We've Got Brass

Bringing the heartbeat back to the heartland.

Contact meCall 218 464 3287

The current social problems occurring in the rural ‘middle’ of the United States are causing an incredible level of fear of the ‘other’ that is permeating current zeitgeist. There are a lot of people shouting at each other, and few people are listening to what the opposition has to say. Clearly some kind of revolutionary change is at hand. Somehow, people must be brought together to realize that we all have the same goal: to live in a safe and vibrant community.

“We’ve Got Brass” (WGB) can help to do that. The program is not just about creating a band festival; it uses the assets and human capital of the whole community to create a celebration that honours its roots and inspires its future: to create an intergenerational down-reaching band program, bringing the heartbeat back to the heartland. This mission is formulated from an array of readings from music education, music education philosophy, community music and music education psychology. “We’ve Got Brass” places the person above the product, creating a program that endeavours to create community cohesion by focusing on a shared goal. Laughter and joy are touchstones in the process along with methods in conflict management. Music learning in WGB places high value on autonomy supported education and participatory music making.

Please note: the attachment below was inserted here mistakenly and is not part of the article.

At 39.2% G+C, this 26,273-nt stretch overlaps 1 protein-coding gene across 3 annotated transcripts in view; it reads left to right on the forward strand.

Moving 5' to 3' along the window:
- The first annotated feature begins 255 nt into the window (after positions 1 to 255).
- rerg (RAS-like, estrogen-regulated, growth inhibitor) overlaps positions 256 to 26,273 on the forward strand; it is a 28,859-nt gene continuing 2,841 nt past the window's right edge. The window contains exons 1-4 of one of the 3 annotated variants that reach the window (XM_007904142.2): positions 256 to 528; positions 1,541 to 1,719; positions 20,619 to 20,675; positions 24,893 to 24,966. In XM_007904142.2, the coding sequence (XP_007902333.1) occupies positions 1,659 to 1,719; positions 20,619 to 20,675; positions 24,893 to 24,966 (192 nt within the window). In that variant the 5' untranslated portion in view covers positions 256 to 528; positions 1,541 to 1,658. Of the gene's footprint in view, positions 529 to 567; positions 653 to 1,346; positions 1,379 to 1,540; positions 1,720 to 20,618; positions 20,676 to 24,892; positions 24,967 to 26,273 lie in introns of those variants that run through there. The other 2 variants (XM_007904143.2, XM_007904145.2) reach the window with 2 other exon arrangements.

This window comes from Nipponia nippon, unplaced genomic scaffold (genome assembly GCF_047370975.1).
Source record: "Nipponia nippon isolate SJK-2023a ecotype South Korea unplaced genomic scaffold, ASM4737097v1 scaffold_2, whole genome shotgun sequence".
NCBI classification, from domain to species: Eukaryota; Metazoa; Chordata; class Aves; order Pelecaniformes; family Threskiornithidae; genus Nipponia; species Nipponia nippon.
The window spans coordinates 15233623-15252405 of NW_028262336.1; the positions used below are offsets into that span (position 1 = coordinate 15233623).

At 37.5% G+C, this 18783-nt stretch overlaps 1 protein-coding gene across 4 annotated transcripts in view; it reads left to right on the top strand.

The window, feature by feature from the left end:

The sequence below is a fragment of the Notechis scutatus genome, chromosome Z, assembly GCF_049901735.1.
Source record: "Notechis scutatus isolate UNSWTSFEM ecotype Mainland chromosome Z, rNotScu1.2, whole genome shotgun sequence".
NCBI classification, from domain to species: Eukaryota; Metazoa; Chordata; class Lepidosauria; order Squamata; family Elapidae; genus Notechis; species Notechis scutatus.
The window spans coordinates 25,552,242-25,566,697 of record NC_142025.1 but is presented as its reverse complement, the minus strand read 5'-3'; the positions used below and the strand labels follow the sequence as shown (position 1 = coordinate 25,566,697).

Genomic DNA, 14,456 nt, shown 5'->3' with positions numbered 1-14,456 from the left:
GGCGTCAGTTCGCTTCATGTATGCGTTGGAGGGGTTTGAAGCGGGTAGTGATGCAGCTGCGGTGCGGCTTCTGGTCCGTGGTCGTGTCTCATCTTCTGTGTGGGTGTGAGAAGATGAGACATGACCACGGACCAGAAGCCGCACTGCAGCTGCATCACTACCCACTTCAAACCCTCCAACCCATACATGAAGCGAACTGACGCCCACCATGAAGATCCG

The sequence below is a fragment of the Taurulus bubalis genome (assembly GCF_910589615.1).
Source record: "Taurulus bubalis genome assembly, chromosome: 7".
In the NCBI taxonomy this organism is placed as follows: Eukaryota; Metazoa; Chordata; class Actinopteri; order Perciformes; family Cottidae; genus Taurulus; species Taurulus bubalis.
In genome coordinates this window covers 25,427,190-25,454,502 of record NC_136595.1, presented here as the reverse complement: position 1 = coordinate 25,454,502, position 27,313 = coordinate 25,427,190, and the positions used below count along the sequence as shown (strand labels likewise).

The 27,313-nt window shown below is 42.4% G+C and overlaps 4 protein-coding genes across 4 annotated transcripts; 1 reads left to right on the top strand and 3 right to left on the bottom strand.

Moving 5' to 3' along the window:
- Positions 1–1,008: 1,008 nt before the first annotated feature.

The first Prezi on my website is meant to recruit members to the project: a three day band festival for rural communities that puts instruments in the hands of the adults that used to play where we can find them (bars, churches, quilting bees etc.) then gradually bringing the members of the existing high school band to join them, bringing about a community band by degrees. This project is meant to move from community to community, gradually bringing generations together to create community bands that are integrated with schools.

The second Prezi is for funders. I aim to ask local social organizations like the Kiwanis or the Rotary to fund the program as it’s important that the community owns it, that it doesn’t seem like someone speeding into a small town to fix all of their problems sophisticated knowledge and money from the city to save the residents from themselves.

I made these presentations in collaboration with Louise Damiano, a Italian graphic designer; Paul O’Brien, an Irish composer that composed and arranged the music that became my soundtrack; the Gormanston Band Camp Massed Band conducted by Liam Daly in which I played the flute. .

Here’s all the research, all the writing. The whole enchilada. If you want to know everything, here it is.

(a rhetorical question at this point.)

What I really need now is a pilot community, ready to take a leap to see if this will actually work!